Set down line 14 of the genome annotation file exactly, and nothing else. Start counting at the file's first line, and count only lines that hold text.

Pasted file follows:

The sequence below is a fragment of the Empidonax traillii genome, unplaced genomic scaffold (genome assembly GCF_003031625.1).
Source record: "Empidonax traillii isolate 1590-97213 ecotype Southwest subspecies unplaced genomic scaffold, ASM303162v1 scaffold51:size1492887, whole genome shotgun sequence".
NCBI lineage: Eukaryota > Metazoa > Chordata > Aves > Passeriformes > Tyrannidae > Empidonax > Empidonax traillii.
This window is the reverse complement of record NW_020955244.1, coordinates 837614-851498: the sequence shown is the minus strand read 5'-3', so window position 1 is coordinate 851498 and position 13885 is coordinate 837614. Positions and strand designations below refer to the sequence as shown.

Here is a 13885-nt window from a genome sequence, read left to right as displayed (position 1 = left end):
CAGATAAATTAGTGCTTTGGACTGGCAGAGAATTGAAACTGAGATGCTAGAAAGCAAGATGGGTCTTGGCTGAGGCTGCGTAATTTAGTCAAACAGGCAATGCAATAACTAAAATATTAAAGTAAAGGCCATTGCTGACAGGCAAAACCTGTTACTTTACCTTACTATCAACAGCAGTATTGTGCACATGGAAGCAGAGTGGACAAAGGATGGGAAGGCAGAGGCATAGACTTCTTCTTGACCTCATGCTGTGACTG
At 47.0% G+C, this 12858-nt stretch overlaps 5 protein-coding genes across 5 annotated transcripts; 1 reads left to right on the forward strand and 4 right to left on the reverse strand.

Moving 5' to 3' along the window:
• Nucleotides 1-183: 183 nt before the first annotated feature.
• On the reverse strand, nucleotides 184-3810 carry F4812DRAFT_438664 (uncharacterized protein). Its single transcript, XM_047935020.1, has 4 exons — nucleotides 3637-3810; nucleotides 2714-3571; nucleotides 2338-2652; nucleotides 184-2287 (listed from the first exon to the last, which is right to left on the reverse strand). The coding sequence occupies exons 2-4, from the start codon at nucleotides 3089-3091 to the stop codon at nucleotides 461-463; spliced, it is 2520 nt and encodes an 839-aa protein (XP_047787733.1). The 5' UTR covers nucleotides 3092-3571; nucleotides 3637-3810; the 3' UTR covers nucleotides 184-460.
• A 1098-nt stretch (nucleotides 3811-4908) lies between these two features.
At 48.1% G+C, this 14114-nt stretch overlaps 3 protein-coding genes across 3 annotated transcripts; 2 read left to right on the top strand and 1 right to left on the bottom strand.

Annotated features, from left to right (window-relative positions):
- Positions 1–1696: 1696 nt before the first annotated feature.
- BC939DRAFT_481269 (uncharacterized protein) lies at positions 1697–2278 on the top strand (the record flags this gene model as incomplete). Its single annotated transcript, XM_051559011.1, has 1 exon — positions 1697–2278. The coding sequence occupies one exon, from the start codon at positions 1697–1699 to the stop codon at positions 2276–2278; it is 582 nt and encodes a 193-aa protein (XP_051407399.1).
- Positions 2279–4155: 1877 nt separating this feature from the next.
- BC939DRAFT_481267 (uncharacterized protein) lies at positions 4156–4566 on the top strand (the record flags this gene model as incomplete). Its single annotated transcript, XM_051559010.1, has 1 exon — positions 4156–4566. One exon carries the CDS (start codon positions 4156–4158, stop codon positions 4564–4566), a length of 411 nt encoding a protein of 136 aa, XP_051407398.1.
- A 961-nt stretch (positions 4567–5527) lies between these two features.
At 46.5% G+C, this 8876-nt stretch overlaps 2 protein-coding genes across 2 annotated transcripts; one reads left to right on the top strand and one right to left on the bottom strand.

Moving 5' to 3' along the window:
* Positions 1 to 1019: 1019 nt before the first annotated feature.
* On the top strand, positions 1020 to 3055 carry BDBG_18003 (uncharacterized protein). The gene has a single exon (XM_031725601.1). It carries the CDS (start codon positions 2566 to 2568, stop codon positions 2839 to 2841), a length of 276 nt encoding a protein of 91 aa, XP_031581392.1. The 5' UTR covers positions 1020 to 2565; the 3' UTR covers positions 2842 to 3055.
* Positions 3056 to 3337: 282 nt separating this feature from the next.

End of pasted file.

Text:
- Positions 1–1696: 1696 nt before the first annotated feature.